21. Driving Switchback and Cheney Roads

Republic Steel and the #7 Sintering Plant

Audio Narration of the Iron Story Site 21

View of tailings pile from Cheney Mountain.

From Grover Hills, down to Port Henry, the street names call out details of the local iron industry. Switchback refers to the track improvement that replaced the original three “Ys” that enabled the Lake Champlain and Moriah Railroad to climb nearly 1,400 feet from the shore of Lake Champlain to Mineville, in 1869. Pumphouse Lane, leading to the water treatment facility, recalls the days when the pumps ran constantly to remove water from the mines; this water supplied the town’s water needs then and now. Forge Hollow Road refers to the iron forge located at a hollow of Mill Brook.

The operations of Republic Steel focused on the production of concentrate or sintered ore, which could go directly into the company’s blast furnaces at more distant locations. So while furnace operations were not in the interests of Republic Steel, the development of more extensive sintering facilities were. One important factor in picking a concentrating site was water. So-called wet mills diminished the incidence of silicosis among the workers. Republic Steel chose a site on the railroad line between Mineville and Port Henry where water could be acquired from Bartlett Pond Brook. The plant was built in 1943 with a capacity of 300 tons of finished product per hour. Construction was funded by the US federal government—underlining the importance of steady iron supplies during World War II. Ore was transported by railroad, concentrated, then taken by rail to be shipped to Republic’s plants in western New York and other locations.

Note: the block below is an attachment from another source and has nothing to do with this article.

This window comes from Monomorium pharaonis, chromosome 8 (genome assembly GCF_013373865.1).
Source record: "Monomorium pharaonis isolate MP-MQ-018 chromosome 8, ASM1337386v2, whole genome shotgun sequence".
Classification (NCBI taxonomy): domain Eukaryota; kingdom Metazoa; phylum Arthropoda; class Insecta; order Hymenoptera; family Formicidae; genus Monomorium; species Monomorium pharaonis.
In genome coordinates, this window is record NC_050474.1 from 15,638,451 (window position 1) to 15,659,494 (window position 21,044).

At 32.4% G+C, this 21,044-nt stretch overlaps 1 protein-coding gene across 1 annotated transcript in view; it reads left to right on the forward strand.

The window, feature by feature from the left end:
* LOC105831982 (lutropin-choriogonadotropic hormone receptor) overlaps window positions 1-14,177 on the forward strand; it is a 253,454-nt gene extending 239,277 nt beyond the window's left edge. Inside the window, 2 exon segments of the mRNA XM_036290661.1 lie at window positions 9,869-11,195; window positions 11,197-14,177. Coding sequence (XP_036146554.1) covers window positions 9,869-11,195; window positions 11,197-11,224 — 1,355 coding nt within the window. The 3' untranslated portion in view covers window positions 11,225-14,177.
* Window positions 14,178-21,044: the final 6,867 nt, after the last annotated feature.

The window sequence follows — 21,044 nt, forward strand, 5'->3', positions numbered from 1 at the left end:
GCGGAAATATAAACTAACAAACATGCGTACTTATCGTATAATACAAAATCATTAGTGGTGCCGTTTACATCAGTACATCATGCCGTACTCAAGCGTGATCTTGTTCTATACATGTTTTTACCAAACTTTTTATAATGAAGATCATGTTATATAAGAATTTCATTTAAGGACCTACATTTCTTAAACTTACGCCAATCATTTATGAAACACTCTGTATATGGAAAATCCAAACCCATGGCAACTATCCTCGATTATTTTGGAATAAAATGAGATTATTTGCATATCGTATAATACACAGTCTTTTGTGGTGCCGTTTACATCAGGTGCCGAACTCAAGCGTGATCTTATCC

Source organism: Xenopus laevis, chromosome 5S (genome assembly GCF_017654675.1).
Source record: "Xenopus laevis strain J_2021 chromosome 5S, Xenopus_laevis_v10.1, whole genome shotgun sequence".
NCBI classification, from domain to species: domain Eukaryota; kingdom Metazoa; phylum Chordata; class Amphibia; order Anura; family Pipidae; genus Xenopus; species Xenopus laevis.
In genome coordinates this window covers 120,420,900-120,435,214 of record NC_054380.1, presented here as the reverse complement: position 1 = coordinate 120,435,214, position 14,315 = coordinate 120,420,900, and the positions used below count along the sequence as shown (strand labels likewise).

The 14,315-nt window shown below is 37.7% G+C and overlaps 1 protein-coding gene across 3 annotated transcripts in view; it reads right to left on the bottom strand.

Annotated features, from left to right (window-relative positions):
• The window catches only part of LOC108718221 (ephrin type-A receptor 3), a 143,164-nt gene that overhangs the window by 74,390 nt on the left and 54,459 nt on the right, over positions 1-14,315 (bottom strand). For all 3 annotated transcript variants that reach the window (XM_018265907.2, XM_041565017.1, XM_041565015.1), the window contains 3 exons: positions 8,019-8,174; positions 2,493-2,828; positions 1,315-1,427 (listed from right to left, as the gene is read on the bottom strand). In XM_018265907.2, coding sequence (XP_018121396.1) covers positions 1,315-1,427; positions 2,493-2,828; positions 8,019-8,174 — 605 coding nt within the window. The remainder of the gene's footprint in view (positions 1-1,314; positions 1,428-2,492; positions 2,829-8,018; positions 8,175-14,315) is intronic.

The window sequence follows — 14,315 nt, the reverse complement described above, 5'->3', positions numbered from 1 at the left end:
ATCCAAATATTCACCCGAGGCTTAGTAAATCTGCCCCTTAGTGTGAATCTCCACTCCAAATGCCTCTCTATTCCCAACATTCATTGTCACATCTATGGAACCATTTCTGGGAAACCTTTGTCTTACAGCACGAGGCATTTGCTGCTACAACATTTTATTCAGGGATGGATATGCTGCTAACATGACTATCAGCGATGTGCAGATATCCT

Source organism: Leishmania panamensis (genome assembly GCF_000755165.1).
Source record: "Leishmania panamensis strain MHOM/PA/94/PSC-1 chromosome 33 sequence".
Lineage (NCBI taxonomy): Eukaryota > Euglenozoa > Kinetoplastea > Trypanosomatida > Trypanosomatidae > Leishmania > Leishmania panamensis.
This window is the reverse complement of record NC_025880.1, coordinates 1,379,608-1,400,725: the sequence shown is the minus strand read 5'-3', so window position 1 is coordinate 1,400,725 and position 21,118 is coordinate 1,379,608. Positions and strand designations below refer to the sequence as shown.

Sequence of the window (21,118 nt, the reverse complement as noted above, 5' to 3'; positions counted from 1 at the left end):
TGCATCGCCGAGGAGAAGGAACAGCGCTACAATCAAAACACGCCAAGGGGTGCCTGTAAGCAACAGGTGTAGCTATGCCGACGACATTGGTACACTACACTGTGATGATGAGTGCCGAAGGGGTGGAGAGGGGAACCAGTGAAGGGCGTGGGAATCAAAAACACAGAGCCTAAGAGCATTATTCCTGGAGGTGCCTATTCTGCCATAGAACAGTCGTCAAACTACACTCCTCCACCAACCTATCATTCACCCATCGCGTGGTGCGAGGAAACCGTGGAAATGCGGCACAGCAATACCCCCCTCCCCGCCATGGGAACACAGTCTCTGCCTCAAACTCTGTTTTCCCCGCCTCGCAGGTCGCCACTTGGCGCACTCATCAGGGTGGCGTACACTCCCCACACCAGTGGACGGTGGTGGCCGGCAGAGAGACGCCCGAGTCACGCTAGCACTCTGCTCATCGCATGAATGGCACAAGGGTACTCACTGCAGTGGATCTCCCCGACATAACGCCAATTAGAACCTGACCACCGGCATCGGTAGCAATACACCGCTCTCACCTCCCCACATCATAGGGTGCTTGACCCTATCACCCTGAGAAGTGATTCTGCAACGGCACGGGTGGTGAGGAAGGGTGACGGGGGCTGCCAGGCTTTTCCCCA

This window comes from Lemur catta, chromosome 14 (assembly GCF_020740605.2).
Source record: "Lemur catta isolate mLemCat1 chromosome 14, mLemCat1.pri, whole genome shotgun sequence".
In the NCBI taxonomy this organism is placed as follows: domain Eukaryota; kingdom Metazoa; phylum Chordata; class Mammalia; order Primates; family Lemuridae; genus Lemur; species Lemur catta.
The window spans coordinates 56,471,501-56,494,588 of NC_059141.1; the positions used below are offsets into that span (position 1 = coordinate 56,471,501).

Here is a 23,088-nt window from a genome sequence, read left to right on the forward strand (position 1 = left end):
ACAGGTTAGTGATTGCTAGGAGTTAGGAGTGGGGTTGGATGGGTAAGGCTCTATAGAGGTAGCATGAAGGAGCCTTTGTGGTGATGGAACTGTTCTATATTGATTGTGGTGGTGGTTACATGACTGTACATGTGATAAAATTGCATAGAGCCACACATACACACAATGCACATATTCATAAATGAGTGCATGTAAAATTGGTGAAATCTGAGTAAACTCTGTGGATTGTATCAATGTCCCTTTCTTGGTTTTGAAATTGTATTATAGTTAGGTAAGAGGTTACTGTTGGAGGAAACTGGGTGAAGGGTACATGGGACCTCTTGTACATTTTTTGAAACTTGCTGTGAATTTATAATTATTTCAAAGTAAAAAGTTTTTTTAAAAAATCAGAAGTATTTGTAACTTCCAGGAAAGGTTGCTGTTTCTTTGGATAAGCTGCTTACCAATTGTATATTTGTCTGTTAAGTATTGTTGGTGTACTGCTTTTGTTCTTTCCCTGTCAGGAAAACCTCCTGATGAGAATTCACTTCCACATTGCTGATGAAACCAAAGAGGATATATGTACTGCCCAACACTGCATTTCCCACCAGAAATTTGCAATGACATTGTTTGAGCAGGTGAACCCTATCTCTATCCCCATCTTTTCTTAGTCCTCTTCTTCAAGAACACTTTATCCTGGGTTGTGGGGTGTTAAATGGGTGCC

#7 Mill. From the collection of the Adirondack History Museum.

This drive loops around the #7 tailings pile, which looms over the landscape. Dramatic glimpses of it can be had from the south end of Forge Hollow Road and several spots on North Mill Road. After Grover Hills, turn right on North Mill Road. Stay on it until it becomes Switchback Road. Then turn left at Cheney Road, which will take you back onto Pilfershire Road. Turn right when you reach the intersection with Pilfershire Road.

Travel Tools

The trailhead for Cheney Mountain Trail is on the south side of Pilfershire Rd 1.4 mi west of Rt 22/9N. Walk around the fenced gate and hike up a logging road. The trail narrows on the climb to the summit. At the top, you will pass a number of small wetlands. There are three viewpoints: north up the lake, west toward the High Peaks, and south to Lake Champlain and Champlain Bridge. The trail is 1.5 mi RT.